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From "Miller, Austin" <Austin.Mil...@morganstanley.com>
Subject RE: exposing lastSend
Date Fri, 11 Jul 2014 18:18:23 GMT
> Pings, from an idle client, actually need to go out every 1/3 of
> negotiatedSessionTimeout.

If the client send thread isn't being scheduled, then this wouldn't happen.

> 1/3 of negotiatedSessionTimeout will already cause a ConnectionLoss...

> No, the ZK server *will* RST the client of if it hasn't ping in 1/3 of
negotiatedSessionTimeout.

Ok, but this still doesn't prevent a race between the transaction being committed and events
firing from the client event thread after the freeze window.  In fact, you have convinced
me the situation is more likely because now all threads not being scheduled for a third of
negotiatedSessionTimeout (down from greater than) is sufficient to encounter the problem.

> You could just release the lock as soon as you receive ConnectionLoss
> (i.e.: without waiting for SessionExpired, which you'll only get upon
> reconnecting to a ZK server.. which could take longer, given a partition or
> loaded network). But the case you are exposing is conflated with the
> pathological scenario of a JVM instance starving it's threads... if that's
> a risk, you might as well have an external health-check process that kills
> your JVM entirely once  it's likely that the ZK thread might be starving
> (hence, losing your lock being more likely).

The lock is represented by the existence of an ephemeral node.  I can't release it, it is
already released because of session death in this scenario and will have been grabbed by another
JVM process somewhere else.  

I don't know what "pathological" means.   If it means nobody should care about this situation,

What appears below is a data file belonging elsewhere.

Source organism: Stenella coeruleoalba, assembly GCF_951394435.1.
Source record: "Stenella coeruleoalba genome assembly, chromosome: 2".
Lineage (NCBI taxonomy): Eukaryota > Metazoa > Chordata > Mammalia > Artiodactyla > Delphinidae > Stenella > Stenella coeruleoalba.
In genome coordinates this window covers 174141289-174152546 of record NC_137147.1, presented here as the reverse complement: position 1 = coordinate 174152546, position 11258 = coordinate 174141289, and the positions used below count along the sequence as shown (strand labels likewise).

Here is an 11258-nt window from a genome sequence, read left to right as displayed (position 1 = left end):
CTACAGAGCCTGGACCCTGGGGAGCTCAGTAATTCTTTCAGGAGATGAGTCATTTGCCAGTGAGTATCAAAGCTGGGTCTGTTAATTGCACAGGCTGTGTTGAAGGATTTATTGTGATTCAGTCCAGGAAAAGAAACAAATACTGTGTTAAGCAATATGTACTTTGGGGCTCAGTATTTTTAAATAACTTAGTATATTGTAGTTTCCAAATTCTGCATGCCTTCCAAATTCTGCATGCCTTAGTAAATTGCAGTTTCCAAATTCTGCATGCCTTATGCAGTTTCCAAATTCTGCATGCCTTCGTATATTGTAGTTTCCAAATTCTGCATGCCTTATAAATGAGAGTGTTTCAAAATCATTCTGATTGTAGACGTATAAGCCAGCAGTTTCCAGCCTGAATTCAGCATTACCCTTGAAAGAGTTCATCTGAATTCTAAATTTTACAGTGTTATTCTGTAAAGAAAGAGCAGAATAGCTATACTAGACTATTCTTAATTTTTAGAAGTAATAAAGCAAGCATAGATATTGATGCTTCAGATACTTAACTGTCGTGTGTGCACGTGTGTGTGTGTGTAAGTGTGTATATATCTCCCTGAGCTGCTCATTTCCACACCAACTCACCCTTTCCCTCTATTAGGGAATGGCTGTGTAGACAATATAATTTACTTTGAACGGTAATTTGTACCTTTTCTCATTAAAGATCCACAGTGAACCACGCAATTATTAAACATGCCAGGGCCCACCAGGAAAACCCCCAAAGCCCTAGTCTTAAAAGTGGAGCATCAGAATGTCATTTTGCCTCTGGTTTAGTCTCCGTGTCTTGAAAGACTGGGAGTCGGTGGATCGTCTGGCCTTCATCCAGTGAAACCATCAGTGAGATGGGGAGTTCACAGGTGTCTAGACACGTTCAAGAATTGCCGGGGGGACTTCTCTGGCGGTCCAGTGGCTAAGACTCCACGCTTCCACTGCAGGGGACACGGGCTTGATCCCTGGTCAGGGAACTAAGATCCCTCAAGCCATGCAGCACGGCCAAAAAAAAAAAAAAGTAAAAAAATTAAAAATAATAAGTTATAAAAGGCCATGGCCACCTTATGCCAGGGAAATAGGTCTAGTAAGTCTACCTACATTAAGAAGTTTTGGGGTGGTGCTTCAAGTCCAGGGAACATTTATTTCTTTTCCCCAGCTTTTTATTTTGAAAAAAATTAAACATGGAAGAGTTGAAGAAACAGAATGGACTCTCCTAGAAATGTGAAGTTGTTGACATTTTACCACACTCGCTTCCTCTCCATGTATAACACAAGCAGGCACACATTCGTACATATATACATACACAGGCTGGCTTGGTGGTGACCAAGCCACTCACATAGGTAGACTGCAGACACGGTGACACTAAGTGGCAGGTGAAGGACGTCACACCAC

then I must politely disagree.  I accept that it is possible that very few people should care
about it, but I'm not even sure about that.

Your suggestion is to respond to an effort to increase consistency is to have yet another
process that completely kills the current one instead of dealing with the  issue in a programmatic
way?  What if the health check process dies?  How does it perform this health check consistently?
 When performing this health check, how does it do it?  Does it keep track of the scheduling
of every thread and require deep understanding of the kernel the JVM is running on?  Does
it require root access as a result?  Does it create false positive situations where it can't
be sure that the process is able to keep the session alive and so it aggressively kills it
even though it was keeping the session alive?  Does it not increase the chances of failover
from one process currently holding the lock to another process acquiring it (undesirable)?
 If the rss of the JVM is increasing because of leaks by classloaders and the guard process
can't allocate sufficient memory to kill the JVM for being unhealthy, then what happens? How
do you deploy and test it so that it works?  What if the code is being used by a wide variety
of users, how do you instruct them to manage/deploy/configure this guard process? What if
the process is doing other things that don't need to be killed and I would really, really
like for those to complete but not the transaction that depends on the ZK lock?  It does not
seem or smell like a proper solution.

I recognize that saying it would be relatively trivial to expose the lastSend value is not
a good argument because adding to a popular contract should be a deliberate action.  Even
so, the code itself would be trivial to expose this value (can be done in 10 mins), so it
is not an attempt at changing the way ZK works but rather I wish to make an argument that
exposing the value has use to someone, even if he is pathological. :)  Possibly it would be
useful to other people.  For instance, I suspect it would be useful to a library like curator.

Austin


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